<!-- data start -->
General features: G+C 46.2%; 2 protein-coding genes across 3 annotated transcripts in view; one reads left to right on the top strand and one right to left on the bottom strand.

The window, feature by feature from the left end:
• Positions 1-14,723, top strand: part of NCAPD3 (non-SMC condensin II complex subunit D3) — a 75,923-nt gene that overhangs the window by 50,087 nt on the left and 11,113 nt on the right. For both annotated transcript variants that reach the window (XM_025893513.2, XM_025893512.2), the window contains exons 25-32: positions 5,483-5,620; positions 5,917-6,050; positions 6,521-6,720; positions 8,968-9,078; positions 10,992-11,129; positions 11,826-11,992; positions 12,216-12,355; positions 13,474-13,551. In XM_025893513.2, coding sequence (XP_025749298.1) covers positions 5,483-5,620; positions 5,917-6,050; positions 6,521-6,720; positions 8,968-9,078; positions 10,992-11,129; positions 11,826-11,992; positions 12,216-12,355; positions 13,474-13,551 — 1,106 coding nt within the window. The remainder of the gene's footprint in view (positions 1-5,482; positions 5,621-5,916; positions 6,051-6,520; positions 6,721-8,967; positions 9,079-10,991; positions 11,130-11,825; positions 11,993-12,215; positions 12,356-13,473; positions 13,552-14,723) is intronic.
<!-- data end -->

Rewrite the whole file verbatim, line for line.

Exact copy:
General features: G+C 46.2%; 2 protein-coding genes across 3 annotated transcripts in view; one reads left to right on the top strand and one right to left on the bottom strand.

The window, feature by feature from the left end:
• Positions 1-14,723, top strand: part of NCAPD3 (non-SMC condensin II complex subunit D3) — a 75,923-nt gene that overhangs the window by 50,087 nt on the left and 11,113 nt on the right. For both annotated transcript variants that reach the window (XM_025893513.2, XM_025893512.2), the window contains exons 25-32: positions 5,483-5,620; positions 5,917-6,050; positions 6,521-6,720; positions 8,968-9,078; positions 10,992-11,129; positions 11,826-11,992; positions 12,216-12,355; positions 13,474-13,551. In XM_025893513.2, coding sequence (XP_025749298.1) covers positions 5,483-5,620; positions 5,917-6,050; positions 6,521-6,720; positions 8,968-9,078; positions 10,992-11,129; positions 11,826-11,992; positions 12,216-12,355; positions 13,474-13,551 — 1,106 coding nt within the window. The remainder of the gene's footprint in view (positions 1-5,482; positions 5,621-5,916; positions 6,051-6,520; positions 6,721-8,967; positions 9,079-10,991; positions 11,130-11,825; positions 11,993-12,215; positions 12,356-13,473; positions 13,552-14,723) is intronic.